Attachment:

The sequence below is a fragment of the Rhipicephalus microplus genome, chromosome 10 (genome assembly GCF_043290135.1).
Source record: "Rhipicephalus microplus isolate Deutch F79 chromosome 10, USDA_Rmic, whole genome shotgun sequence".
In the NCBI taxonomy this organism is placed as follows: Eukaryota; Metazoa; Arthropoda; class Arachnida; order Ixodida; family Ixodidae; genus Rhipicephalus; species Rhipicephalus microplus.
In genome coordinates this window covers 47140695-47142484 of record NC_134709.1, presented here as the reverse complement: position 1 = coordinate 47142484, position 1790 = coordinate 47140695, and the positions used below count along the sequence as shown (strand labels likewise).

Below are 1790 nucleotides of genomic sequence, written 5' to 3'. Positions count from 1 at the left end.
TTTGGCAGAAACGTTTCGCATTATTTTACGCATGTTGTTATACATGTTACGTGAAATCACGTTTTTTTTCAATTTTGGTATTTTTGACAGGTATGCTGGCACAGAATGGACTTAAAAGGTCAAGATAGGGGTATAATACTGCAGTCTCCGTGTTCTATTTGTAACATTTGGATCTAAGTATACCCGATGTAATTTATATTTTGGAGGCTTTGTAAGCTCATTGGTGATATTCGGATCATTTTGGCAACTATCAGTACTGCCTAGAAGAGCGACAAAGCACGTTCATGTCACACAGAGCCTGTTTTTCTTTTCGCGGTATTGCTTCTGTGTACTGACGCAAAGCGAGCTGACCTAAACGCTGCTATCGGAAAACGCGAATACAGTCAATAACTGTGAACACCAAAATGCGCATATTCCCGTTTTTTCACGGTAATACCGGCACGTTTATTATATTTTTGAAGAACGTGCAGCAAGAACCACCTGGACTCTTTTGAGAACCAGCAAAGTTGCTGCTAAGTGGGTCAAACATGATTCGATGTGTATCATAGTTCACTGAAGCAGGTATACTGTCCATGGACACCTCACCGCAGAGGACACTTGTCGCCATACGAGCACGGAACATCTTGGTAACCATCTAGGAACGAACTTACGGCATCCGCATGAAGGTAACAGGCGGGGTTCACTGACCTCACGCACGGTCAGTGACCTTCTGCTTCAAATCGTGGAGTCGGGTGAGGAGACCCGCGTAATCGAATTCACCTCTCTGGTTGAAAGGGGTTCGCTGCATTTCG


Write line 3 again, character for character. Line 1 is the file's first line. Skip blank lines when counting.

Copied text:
In the NCBI taxonomy this organism is placed as follows: Eukaryota; Metazoa; Arthropoda; class Arachnida; order Ixodida; family Ixodidae; genus Rhipicephalus; species Rhipicephalus microplus.